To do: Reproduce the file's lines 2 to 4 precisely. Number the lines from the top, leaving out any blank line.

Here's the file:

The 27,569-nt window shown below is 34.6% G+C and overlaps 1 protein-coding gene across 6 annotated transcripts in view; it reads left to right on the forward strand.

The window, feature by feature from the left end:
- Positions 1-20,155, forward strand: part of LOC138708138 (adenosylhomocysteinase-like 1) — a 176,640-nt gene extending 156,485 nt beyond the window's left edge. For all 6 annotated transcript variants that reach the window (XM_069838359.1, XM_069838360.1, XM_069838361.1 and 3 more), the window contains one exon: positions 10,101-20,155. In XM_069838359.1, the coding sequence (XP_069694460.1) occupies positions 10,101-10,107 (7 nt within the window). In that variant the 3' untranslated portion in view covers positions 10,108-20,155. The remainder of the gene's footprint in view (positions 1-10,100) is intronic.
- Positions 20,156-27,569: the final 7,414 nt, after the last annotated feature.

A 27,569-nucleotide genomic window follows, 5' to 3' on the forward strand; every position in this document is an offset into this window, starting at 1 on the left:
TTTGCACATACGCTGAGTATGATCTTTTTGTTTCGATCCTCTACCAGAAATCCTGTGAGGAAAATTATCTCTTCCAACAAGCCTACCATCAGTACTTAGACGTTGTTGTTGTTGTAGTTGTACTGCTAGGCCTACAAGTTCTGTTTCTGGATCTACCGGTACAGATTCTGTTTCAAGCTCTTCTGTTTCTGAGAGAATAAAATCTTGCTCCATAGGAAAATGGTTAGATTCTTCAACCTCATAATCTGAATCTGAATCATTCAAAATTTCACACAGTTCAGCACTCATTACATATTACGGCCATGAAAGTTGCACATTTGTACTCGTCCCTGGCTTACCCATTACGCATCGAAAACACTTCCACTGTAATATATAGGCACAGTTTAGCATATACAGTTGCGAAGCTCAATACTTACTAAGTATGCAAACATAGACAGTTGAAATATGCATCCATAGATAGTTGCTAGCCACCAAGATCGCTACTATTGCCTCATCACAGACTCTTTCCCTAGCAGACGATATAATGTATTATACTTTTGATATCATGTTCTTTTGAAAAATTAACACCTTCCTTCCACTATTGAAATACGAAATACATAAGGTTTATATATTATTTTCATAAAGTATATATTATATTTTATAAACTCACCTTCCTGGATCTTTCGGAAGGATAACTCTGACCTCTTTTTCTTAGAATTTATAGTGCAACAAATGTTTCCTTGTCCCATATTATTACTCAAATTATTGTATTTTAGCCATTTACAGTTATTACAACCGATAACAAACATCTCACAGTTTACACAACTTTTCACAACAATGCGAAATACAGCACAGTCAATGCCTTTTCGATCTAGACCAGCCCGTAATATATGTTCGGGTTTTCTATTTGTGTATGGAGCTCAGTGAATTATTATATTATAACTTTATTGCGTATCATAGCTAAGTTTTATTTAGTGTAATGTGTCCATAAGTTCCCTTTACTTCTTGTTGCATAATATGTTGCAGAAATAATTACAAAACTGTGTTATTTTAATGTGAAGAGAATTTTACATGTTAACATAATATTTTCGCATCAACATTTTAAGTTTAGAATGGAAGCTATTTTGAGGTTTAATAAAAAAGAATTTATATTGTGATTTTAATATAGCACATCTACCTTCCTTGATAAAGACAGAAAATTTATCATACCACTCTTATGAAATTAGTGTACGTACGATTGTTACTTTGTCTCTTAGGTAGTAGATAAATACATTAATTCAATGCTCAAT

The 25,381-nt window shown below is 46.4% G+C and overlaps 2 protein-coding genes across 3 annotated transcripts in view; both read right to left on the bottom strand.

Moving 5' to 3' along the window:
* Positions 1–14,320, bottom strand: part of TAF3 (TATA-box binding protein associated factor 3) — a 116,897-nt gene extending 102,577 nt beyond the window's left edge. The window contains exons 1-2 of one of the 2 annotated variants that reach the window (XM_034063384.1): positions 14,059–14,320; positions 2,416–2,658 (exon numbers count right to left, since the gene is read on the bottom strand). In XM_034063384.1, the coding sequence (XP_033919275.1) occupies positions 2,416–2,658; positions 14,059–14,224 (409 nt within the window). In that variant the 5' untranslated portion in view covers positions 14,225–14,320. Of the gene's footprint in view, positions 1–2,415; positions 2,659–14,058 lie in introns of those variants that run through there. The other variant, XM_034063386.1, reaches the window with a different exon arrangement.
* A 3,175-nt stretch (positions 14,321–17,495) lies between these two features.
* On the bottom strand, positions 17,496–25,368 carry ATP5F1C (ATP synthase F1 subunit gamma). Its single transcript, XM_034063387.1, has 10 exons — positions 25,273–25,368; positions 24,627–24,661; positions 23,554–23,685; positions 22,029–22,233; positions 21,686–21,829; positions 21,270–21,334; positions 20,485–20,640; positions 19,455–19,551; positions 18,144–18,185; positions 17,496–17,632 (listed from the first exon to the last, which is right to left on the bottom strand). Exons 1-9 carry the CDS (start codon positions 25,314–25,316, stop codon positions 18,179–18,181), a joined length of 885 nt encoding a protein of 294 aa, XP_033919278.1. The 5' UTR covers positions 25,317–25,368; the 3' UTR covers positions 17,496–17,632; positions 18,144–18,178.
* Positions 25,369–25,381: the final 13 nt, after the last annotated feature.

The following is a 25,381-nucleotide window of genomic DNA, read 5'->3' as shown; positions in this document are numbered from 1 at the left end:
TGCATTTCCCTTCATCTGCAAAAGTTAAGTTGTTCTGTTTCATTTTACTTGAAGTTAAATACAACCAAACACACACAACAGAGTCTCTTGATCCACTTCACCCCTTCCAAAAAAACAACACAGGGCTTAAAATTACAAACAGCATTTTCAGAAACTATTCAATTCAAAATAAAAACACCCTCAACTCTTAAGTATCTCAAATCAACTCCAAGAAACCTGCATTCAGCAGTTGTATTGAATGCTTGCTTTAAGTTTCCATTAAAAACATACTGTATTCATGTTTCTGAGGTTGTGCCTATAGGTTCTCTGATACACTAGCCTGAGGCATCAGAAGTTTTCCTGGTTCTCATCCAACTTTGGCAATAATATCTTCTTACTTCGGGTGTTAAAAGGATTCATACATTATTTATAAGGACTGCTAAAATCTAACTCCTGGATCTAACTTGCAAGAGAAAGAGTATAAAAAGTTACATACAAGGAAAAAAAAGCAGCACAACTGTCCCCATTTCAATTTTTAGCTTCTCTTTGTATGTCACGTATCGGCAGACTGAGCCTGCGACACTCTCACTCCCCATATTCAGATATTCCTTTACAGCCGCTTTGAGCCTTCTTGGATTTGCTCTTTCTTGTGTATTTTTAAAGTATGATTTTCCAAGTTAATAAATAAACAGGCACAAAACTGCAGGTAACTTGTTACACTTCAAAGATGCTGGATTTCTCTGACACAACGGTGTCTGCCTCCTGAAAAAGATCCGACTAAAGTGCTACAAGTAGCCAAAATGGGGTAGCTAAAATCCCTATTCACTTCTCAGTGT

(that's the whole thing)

The window, feature by feature from the left end:
- Positions 1-20,155, forward strand: part of LOC138708138 (adenosylhomocysteinase-like 1) — a 176,640-nt gene extending 156,485 nt beyond the window's left edge. For all 6 annotated transcript variants that reach the window (XM_069838359.1, XM_069838360.1, XM_069838361.1 and 3 more), the window contains one exon: positions 10,101-20,155. In XM_069838359.1, the coding sequence (XP_069694460.1) occupies positions 10,101-10,107 (7 nt within the window). In that variant the 3' untranslated portion in view covers positions 10,108-20,155. The remainder of the gene's footprint in view (positions 1-10,100) is intronic.
- Positions 20,156-27,569: the final 7,414 nt, after the last annotated feature.